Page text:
Wednesday, October 21, 2015

Visit Massachusetts: Day Trip to Lowell

By Jeff Burns

The state of Massachusetts has so much history you can virtually set out in any direction from Boston and embark on an adventure into the past.  While visiting Boston, my wife and I took a day trip to Lowell, a textile manufacturing center established in the early 19th century by Francis Cabot Lowell.  For a hundred years, Lowell represented the American industrial revolution.  “King Cotton” was shipped from the South to mills and factories in New England to be made into cloth for the country.  Lowell also represents the social history of the United States.  The first workers were Massachusetts farm girls recruited with the lure of a life off the farm.  As Irish and German immigrants arrived in large numbers in the 1840s, they found jobs in the factories.  In the late 1800s, the new immigrants arrived from southern and eastern Europe and then Portugal.  As the work force changed the character of the city changed as well, and Lowell became very diverse.  Then, the textile industry in Lowell came to an end in 1929 when the Great Depression turned Lowell into a ghost town.  In 1978, the Lowell National Historical Park was created for the purpose of rehabilitating over 100 downtown buildings and preserving the city’s unique past.  While the textile industry is no longer much of an employer, Lowell has bounced back, thanks to tourism and the universities and hospitals in the area.

We started at the Boott Cotton Mills, one of the original mill buildings that has 88 power looms in operation, and you get a slight sense of what work was like.  The auditory experience alone is incredible; the sound is deafening.  From there, the visitor goes through interesting interactive exhibits that explain the story of Lowell.  The introductory film is a must-see, one of the best museum films I’ve seen. It is a thorough and entertaining account of the disagreement between Thomas Jefferson and Alexander Hamilton about the economic path the United States should take.  It’s a video I would love to use with my students, but it is not for sale unfortunately.  The exhibit’s docent was a retired teacher who was extremely knowledgeable and engaging.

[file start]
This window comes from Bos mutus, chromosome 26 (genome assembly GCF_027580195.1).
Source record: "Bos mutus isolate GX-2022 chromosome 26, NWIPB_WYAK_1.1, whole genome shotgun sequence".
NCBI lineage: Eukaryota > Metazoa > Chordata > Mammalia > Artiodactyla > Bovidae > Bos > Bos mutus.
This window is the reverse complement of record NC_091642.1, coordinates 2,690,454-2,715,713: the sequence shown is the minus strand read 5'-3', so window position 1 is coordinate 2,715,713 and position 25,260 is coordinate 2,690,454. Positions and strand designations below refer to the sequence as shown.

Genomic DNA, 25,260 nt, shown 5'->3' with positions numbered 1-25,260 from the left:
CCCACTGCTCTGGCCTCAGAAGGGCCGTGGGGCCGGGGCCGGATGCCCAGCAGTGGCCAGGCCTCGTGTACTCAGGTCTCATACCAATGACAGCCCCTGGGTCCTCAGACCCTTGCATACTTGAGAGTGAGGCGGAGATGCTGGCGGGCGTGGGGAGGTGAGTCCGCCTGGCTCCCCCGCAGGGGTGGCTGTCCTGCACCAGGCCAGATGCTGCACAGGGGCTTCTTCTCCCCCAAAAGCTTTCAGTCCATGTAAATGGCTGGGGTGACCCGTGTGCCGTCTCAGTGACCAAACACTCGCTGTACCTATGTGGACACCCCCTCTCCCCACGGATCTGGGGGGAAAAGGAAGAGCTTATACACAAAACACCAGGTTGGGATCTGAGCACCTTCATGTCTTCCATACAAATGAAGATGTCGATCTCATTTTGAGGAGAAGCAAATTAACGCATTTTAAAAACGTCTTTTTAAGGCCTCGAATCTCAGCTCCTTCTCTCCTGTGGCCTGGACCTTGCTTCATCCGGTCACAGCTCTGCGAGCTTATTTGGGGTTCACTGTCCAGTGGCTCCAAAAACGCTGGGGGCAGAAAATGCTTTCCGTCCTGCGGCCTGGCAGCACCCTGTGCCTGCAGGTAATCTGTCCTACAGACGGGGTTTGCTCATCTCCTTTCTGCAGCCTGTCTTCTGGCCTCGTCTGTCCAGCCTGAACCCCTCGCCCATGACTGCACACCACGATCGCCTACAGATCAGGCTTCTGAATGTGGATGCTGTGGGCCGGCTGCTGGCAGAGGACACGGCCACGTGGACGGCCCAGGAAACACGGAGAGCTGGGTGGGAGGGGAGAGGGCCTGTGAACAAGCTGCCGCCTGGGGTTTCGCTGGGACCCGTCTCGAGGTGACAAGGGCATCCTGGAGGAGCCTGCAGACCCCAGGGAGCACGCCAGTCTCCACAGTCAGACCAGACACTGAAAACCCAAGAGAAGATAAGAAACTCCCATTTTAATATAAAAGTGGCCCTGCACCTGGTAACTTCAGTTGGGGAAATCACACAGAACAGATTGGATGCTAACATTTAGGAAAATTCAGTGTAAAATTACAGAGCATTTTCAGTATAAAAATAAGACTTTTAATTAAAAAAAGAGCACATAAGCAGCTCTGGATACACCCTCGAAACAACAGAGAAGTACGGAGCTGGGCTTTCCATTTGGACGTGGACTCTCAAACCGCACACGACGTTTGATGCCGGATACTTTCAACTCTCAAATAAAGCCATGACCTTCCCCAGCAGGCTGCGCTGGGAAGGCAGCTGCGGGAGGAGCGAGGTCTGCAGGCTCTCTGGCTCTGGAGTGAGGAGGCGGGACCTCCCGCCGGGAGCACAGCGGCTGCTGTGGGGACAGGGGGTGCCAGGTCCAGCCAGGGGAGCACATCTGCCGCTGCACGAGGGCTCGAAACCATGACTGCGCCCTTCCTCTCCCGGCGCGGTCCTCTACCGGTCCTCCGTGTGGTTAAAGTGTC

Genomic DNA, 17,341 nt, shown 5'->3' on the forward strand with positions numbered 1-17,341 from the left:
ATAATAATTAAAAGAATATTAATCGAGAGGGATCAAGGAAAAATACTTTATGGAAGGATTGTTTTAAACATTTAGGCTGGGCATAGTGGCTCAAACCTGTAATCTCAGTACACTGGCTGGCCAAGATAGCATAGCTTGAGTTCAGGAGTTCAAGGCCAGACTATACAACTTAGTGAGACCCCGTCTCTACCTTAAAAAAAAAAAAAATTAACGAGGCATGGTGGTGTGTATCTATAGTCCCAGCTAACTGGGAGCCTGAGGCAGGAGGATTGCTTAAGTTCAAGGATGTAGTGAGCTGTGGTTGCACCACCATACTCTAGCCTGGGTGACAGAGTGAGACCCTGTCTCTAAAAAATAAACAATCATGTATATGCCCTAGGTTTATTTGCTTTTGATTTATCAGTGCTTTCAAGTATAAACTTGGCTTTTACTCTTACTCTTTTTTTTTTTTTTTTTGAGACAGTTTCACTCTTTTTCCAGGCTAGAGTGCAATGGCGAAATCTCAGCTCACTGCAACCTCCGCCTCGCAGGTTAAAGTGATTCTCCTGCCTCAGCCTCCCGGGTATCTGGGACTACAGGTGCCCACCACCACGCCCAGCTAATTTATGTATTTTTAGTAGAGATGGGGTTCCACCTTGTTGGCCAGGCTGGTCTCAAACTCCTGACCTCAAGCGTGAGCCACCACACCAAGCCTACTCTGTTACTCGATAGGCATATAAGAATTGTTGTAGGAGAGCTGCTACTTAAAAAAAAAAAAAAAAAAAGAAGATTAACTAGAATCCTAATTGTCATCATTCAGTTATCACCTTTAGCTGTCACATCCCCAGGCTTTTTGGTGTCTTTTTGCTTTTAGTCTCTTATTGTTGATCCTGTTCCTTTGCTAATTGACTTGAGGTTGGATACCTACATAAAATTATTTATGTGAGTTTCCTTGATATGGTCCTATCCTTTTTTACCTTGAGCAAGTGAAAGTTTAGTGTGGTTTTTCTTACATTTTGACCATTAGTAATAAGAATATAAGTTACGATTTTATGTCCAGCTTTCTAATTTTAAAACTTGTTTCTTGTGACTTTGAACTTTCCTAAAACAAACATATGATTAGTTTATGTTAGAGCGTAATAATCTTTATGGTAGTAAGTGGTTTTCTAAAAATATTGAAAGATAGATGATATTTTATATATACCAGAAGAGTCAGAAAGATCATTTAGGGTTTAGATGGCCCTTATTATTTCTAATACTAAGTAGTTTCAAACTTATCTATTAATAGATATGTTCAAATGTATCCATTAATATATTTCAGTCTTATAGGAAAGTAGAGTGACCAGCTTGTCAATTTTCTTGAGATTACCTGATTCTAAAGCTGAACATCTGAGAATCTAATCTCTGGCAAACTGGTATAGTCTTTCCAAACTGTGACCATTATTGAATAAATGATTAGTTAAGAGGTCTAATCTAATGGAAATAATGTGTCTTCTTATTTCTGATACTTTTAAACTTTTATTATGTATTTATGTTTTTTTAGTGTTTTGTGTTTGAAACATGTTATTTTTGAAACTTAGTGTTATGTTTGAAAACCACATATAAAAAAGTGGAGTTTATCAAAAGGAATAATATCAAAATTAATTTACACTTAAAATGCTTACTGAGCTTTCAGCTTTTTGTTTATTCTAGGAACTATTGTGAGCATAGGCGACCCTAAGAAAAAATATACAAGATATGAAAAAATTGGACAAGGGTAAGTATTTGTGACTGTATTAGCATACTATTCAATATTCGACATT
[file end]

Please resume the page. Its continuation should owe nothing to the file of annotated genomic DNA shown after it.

A short walk away is the Mill Girls & Immigrants Exhibit.  There, you can see how the Lowell girls lived in their boardinghouses.  One of the really interesting displays is a representation of the typical meals prepared for the girls by the house mothers; the hard working girls consumed huge meals.  You can also see what the girls did in their leisure time.

From the mills, you may want to visit the American Textile History Museum and the New England Quilt Museum.  The latter was a must-see for my wife, a quilter.  The New England Quilt Museum had a couple of great exhibits for history lovers.  One was an exhibit of modern quilts inspired by Civil War quilts and fabrics.  The other exhibit was of authentic Civil War quilts.

Art lover?  James Whistler’s birthplace in Lowell is open to the public. His father was in charge of the mills’ railroad system at the time of his birth.  Literature buff?  Jack Kerouac was a Lowell native, and you can connect with the author of On the Road in the Kerouac Commemorative Park on Bridge Street.

Whatever your interests, there’s plenty to see in Lowell.


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